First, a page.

Recently we asked businesses in Jersey a range of questions relating to productivity. We wanted to understand what productivity means to organisations here so we can help to improve individual businesses and overall productivity in Jersey.
We received 349 responses, which were then whittled down to 217 cleaned and quality checked data sets, from a range of established and new businesses from 15 different sectors. Our respondents included a mix of owner/founders, CEOs, senior managers, supervisors and team leaders.
Why does productivity matter?
For us, productivity improvement is about growing a business and the people within it, removing waste and freeing up time for more rewarding and impactful work. It maximises business gains both directly, through improved efficiency and increased quality of product and service, and indirectly. Productivity gives people a sense of purpose, enables businesses to retain and develop the best talent and creates an empowering culture which encourages people to make a difference.
Productivity matters because if a business isn’t evolving, it is effectively moving backwards. It Is at risk of being overtaken by those that are more agile, adapting and embracing new innovations. By focusing on productivity, businesses enable their people to do more valuable and meaningful work, thereby retaining engaged and motivated talent.
One day per week wasted
Our research showed that 70% of our respondents said that up to 25% of their working day was unproductive. That equates to more than one day per week. Despite this, 79% perceive their employees to be engaged and motivated, with four in five saying that employees are actively encouraged to challenge and change processes to improve efficiency.
While senior leaders believe employees are encouraged to make change, then why are improvement projects not being undertaken? People tend to know where the waste is within their work, but there seems to be a lack of shared understanding when it comes to where the empowerment to initiate change lies.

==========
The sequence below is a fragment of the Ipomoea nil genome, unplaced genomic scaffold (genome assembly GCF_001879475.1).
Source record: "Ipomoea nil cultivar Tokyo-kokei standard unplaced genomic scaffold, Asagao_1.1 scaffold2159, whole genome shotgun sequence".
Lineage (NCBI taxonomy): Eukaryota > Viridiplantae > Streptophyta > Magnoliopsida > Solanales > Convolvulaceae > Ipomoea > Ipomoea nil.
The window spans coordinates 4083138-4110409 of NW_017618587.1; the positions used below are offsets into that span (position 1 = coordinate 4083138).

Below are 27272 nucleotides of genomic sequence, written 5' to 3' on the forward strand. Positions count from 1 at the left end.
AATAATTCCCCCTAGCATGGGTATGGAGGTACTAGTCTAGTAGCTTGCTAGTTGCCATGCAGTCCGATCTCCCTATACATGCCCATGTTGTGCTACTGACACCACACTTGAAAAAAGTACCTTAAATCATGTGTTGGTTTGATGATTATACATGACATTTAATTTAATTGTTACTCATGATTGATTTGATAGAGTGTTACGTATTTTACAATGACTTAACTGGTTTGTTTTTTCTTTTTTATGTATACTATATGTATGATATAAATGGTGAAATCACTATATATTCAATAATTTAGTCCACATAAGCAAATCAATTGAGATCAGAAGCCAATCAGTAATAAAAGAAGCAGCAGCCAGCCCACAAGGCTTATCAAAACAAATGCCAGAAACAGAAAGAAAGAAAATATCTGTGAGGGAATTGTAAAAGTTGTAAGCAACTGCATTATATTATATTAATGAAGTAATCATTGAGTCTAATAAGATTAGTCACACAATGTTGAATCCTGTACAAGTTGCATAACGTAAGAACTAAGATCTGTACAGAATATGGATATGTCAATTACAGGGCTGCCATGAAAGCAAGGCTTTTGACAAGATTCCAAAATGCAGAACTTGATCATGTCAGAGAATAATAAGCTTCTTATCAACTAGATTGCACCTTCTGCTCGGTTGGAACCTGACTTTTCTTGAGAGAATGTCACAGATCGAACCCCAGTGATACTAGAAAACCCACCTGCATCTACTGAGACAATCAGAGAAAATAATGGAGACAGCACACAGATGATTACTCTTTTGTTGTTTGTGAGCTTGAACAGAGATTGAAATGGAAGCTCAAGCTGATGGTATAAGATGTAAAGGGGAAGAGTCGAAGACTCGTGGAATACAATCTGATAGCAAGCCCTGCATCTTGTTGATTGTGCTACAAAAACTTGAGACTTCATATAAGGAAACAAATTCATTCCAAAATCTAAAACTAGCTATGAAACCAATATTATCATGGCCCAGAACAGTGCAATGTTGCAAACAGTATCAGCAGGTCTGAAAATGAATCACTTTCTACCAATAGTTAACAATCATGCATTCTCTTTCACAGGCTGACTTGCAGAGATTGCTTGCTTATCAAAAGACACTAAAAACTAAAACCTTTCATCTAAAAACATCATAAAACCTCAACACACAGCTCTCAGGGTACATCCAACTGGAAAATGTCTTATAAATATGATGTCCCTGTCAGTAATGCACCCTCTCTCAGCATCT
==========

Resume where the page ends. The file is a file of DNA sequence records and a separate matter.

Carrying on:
Intent and actions are not always aligned
93% of respondents agreed with the statement “customers are at the heart of everything we do”. Yet almost half (47%) said that they rarely or never gather customer feedback.
In a similar vein, 77% told us that they focused on innovation, but less than half (49%) said that they thought their organisation was optimising opportunities to increase productivity. There seems to be a disconnect between intent and action – perhaps in part because so much time during the working week is spent on unproductive tasks.
How can businesses improve productivity?
When discussing barriers to productivity, the most common answer given was time. Other barriers included lack of skills and resource, company culture, lack of automation and lack of investment. So, how can these be overcome?
Automation can improve efficiency and free up time for employees to spend doing more valuable work. Just 25% of respondents told us that their processes were fully automated, suggesting that businesses are yet to realise the opportunities automation offers. That being said, organisations should steer clear of thinking automation or expensive software is the panacea to productive working – a poor process remains a poor process whether automated or not.
When asking for productivity top tips, the highest recommendation in our research was that communication is key. Senior leaders must create open channels for feedback from employees and customers, and must act upon feedback. Crucially, if leaders want the responsibility for change to be shared among employees, the empowerment should be properly communicated and reinforced amongst their teams.
Our Business Improvement Programme can help businesses to increase productivity by identifying and eliminating waste. For more information on our productivity research, click here.